Guest Blog by Marney Babbitt, NAHEC Youth Program Coordinator and Girls on the Run of Northern Arizona Council Director at North Country HealthCare
On Tuesday May 3rd, students from the AT Still University Community Campus at North Country HealthCare (NCHC) visited Curt Craig’s 6th grade science classes at Mount Elden Middle School (MEMS). The medical students shared their experiences in education and medical school through hands-on activities where MEMS students learned about heart and lung sounds, reflexes, and protecting ear drums.
This visit was an activity of the Greater Flagstaff Chamber of Commerce Skills for Workplace Success (S4WS) program. North Country HealthCare and Curt Craig’s 6th grade science classes at MEMS are paired in this program and met four times throughout the 2015-2016 school year. The MEMS students learn about careers in the health care field. Additional presentations introduced MEMS students to Public Health, Orthopedic Surgery, and Telemedicine.
Thank you North Country HealthCare and the Greater Flagstaff Chamber of Commerce!
The CAVIAT bioscience students from Williams High School toured TGen North on April 6th. Teacher Michael Lee brought the class to the Translational Genomics Research Institute in Flagstaff to learn about the research projects being done there and to tour the state-of-the-art research facilities.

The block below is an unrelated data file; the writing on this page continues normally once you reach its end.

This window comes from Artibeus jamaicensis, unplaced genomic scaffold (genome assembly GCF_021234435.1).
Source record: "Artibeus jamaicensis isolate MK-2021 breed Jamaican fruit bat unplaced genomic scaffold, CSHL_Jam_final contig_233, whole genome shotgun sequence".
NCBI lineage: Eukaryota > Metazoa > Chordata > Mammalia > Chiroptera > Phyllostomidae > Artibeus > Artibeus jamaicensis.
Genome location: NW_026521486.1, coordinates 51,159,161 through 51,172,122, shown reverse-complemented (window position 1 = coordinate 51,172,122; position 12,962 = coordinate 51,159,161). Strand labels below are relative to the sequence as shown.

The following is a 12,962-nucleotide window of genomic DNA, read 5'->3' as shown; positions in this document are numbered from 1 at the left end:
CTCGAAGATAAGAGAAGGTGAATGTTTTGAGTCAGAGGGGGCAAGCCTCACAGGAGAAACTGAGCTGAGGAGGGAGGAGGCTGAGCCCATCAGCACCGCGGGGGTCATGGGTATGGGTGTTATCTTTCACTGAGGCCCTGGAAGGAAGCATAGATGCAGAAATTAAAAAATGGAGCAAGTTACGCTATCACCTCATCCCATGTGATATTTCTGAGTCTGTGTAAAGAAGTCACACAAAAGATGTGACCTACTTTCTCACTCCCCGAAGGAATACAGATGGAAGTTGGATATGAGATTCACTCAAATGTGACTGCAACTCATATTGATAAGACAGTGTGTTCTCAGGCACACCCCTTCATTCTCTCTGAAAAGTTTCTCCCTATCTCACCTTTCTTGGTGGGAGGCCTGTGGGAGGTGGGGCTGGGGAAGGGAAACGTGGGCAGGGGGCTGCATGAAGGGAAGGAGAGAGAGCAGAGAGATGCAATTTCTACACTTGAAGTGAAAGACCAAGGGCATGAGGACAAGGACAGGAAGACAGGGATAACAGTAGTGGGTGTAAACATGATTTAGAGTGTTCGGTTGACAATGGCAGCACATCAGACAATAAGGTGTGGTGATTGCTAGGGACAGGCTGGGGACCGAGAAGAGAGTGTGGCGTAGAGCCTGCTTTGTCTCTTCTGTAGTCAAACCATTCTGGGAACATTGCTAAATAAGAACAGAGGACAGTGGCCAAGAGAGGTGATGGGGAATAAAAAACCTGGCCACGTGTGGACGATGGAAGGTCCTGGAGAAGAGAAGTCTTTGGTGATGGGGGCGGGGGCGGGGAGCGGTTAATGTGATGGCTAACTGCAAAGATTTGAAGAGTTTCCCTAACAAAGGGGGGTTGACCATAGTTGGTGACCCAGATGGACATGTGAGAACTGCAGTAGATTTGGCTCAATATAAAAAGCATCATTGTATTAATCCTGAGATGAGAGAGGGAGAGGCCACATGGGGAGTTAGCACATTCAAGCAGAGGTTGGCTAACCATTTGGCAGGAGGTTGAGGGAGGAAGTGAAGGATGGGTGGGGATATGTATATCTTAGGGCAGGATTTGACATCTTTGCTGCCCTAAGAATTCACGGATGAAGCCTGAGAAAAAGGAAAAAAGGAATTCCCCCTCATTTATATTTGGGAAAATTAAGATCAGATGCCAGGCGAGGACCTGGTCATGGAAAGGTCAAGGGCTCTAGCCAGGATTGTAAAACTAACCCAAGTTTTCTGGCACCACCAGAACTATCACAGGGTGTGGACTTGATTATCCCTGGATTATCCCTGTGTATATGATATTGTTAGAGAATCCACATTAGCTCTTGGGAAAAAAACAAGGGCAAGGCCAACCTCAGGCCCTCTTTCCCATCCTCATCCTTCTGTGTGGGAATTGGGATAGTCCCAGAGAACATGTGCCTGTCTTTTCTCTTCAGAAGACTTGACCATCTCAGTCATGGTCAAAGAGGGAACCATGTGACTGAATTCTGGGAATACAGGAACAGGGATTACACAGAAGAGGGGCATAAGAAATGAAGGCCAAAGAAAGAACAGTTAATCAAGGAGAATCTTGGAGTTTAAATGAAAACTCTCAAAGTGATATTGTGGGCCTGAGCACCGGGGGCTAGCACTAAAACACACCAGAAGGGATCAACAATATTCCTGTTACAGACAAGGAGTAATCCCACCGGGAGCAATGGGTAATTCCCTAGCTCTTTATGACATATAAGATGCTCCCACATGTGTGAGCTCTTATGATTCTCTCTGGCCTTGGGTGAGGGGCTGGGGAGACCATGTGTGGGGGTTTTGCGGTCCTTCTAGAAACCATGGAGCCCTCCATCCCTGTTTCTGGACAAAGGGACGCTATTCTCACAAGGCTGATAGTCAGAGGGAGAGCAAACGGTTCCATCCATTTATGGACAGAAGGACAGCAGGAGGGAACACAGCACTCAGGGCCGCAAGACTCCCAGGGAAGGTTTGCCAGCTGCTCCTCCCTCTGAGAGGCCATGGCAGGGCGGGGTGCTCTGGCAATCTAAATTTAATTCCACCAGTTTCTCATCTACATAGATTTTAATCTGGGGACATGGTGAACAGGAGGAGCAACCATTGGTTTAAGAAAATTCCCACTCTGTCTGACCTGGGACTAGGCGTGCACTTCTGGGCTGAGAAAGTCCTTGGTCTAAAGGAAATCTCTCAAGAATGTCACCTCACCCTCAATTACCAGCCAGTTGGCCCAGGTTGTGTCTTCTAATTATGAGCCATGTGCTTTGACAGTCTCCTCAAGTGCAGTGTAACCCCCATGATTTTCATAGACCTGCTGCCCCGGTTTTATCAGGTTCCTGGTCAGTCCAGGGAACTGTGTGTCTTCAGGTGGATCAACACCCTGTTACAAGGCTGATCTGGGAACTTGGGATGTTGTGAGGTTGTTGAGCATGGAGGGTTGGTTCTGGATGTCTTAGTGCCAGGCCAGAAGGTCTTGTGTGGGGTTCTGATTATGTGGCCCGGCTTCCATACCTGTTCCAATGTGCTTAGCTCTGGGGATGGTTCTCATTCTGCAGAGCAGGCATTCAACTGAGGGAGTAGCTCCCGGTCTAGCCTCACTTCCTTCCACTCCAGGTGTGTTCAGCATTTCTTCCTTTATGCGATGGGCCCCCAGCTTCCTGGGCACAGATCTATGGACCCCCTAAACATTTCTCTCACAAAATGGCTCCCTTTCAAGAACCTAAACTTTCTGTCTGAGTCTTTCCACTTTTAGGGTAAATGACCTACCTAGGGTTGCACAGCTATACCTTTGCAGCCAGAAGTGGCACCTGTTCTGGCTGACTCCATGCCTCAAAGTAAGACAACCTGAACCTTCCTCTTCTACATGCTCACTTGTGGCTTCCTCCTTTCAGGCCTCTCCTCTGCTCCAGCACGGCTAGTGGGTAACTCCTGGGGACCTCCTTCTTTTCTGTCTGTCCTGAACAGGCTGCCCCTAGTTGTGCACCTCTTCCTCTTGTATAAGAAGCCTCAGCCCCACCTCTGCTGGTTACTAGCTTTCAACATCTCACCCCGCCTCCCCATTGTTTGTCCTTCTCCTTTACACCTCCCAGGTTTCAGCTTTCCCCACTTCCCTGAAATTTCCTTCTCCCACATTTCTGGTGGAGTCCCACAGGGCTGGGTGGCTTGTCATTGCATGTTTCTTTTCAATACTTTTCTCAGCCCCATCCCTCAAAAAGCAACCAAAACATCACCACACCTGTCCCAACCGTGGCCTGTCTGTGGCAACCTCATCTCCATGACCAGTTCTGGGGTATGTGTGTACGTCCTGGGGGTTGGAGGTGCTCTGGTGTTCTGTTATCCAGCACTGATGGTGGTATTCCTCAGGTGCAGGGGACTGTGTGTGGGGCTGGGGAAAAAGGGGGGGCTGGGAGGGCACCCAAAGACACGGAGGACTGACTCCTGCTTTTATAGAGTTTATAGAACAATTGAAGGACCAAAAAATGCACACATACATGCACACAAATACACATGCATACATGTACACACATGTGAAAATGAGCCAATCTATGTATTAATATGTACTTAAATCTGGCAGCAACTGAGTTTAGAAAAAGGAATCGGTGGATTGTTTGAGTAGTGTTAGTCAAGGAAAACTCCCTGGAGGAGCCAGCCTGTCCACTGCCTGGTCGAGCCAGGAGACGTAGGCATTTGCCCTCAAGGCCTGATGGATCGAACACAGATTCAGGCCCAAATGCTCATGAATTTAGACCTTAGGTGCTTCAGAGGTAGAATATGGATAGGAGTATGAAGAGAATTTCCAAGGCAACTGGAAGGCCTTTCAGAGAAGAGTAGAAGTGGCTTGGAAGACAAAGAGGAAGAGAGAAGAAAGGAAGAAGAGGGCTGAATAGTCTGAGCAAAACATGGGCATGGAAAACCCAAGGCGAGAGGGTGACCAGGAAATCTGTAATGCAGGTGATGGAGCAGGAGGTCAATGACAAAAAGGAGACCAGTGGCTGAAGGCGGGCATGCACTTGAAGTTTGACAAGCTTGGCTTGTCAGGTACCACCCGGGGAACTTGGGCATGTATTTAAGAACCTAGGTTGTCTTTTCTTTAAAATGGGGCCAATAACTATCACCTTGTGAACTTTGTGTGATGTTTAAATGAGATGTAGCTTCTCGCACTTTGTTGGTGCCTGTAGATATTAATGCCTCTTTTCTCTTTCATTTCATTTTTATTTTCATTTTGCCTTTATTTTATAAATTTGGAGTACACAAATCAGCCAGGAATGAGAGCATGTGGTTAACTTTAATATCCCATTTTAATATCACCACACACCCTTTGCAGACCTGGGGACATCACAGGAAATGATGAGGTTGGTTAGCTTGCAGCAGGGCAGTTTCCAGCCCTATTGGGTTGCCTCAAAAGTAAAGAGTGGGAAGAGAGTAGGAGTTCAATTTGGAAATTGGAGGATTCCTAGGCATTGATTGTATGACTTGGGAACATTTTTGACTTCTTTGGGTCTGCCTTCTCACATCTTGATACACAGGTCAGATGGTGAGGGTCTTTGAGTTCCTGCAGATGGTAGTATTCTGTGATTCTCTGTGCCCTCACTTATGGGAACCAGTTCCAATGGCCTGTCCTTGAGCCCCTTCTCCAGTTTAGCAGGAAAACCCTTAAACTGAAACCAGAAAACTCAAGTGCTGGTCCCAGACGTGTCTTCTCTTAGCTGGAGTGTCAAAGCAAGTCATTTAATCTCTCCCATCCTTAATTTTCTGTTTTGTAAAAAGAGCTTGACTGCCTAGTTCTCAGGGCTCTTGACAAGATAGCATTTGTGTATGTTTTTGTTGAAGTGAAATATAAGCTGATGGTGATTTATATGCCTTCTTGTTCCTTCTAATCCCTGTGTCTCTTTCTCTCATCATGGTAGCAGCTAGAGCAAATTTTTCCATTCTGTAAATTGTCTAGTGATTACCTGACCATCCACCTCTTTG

TGen North and CAVIAT are key partners in a 3-year grant awarded to the Center for Science Teaching and Learning at NAU from the National Science Foundation. This project will test a model of community engagement in an innovative problem-based high school bioscience course. Other partners are North Country Health Care, the Northern Arizona Area Health Education Center, the Coconino County Health Department, and the Winslow Indian Care Center. You can read more about the iCREATE Project and how YOU can be a part of this initiative here.
NAU Undergraduate Erik Lemkuhl (below) describes his work to the students. Erik began at TGen in the prestigious Helios Scholars internship program last summer, and was so successful that TGen North hired him as a paid intern. Erik primarily works on Tuberculosis. Congratulations to Erik as he begins his doctoral work at the University of Arizona next semester.
Below, Mike explains the flow cell from the Illumina MiSeq sequencers. The flow cell contains the DNA libraries (samples) that TGen North is interested in sequencing. He also showed them the small USB-like sequencer called the Oxford Nanopore MinION. The technological advances since the Human Genome Project (1990-2003) are staggering, and the costs per sequence, time needed for each sequence, and sizes of the sequencers have all decreased dramatically.
Several of the students in the class are applying summer experiences, including a Health Camp. If you are in a health or bioscience profession and would be willing to have a student shadow you at your job or do an internship, please contact the STEM Coordinator.
Two STEM City Stars have received their advanced degrees from NAU. Sarah Burcher earned her Master's degree on April 20th and Aaron Tabor received his Doctorate on April 27th. Congratulations!
Aaron worked with Dr. Rob Kellar in both the NAU Tissue Engineering & Regenerative (TERM) Lab as well as at Development Engineering Sciences. His dissertation research was on using plate-rich-plasma on an electrospun collagen scaffold to aid in full thickness wound healing. Aaron also serves as an instructor at both Coconino Community College and Northern Arizona University!
You can read more about Sarah's and Aaron's contributions to STEM City and Killip Elementary School in this post from just over a year ago!